A volunteer-run DIY bike shop that provides a work space, recycled bikes and parts, and assistance with repairs. I saw many people riding AWESOME bikes in New Orleans -- lots of cruisers and bikes with customized paint jobs -- and I hope next time I visit I'll see even more.

So please consider giving either organization a few of your hard-earned dollars. If you're the type of person who thrives on recognition, let me know about it and I'll cook you dinner, or send you a mix CD or a zine or something.

Saturday, July 08, 2006

How to Make a Blueberry Pie in 4 Easy Steps

Step 1

Get up early and go eat a blueberry scone from Wealthy Street Bakery. Do not skip this step! Realize that it's almost blueberry season and decide to find a place to pick.

Step 2

Since your internet connection isn't hooked up yet, grab your laptop and head over to the public library. Compile a list of local blueberry growers and start making calls. While you're at it, grab a bunch of books on baking pies.

Step 3

Call your friend Hilary and invite her to go blueberry picking. Drive up north to Sandy Bottom Berries, where early u-pick blueberries are $1.00 a pound. Listen to crazy soccer/ballet/horseback riding moms talk about their kids. Get carried away and pick 4 pounds of blueberries, 6 quarts of raspberries, 3 pounds of sour cherries, and 1 bunch of flowers.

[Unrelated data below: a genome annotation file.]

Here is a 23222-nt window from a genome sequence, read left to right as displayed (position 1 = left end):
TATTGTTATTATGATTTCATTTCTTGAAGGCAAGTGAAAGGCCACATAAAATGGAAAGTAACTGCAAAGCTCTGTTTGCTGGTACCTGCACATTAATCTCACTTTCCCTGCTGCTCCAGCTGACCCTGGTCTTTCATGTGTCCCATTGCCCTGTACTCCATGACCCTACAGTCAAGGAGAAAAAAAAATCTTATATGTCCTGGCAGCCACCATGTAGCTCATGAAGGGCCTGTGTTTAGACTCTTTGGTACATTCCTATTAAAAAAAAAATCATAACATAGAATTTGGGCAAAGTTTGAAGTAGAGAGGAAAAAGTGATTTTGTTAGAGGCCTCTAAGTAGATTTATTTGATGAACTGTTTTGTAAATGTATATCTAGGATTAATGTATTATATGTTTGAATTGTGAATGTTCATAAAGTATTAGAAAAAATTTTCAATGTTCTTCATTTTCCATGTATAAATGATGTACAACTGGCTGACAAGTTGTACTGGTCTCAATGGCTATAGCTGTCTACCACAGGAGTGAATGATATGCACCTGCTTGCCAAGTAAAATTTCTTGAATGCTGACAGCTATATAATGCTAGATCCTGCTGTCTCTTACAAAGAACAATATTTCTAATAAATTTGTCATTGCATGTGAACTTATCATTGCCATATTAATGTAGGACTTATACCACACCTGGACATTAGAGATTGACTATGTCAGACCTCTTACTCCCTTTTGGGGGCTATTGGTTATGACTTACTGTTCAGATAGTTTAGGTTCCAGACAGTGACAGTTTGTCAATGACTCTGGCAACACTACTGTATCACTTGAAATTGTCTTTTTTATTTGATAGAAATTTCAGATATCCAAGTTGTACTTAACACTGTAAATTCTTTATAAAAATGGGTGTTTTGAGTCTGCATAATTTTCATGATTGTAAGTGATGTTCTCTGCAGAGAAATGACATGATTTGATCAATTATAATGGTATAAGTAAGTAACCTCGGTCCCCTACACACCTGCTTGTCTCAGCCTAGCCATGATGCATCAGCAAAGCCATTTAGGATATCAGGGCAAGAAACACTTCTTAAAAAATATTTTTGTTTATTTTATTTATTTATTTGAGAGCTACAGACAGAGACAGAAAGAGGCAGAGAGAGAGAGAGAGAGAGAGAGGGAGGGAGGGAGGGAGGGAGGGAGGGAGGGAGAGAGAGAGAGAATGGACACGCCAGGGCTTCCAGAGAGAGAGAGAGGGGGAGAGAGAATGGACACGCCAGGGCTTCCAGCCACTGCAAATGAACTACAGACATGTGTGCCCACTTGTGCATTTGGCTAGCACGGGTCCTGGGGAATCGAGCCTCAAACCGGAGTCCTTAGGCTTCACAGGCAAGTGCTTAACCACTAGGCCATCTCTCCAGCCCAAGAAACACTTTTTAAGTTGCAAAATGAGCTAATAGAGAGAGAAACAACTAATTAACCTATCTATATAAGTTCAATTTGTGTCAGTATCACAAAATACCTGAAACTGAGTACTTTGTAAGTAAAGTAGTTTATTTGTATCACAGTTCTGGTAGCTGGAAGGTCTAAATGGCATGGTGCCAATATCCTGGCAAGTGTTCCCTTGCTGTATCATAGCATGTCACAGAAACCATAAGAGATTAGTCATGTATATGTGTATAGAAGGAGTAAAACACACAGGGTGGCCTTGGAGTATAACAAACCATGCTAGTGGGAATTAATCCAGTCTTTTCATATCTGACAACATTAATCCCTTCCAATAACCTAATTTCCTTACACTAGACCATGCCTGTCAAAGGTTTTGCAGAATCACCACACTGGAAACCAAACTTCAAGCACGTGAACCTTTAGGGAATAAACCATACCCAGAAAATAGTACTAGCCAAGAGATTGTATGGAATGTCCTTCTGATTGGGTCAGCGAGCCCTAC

Step 4

Drive back home and make a blueberry pie. Eat messy but very tasty pie while watching Flight of the Navigator. Resolve to make at least one seasonal pie a month.

The coolest thing about going to pick berries was the series of visceral memories it has triggered. I remember picking those tiny raspberries (so much smaller than the ones Hilary and I picked!) with my brothers for what seemed like hours, because we each had a quota to fill. We'd sing or talk loudly to ward off bears, since we'd occasionally stumble a patch of trampled down grass with a large mound of bear scat in it. The long grass would tickle our legs, and the tips of our fingers were red from so many mashed berries. I complained about it then, but now it seems almost idyllic.

Monday, July 03, 2006

New Orleans and a new apartment

As you can see, I have two good reasons for not updating this blog often enough these past few weeks. Now that we're settled in to our new apartment, upstairs from Jen and Seamus and around the corner from Wealthy Street Bakery, it should be easier to share my latest culinary adventures.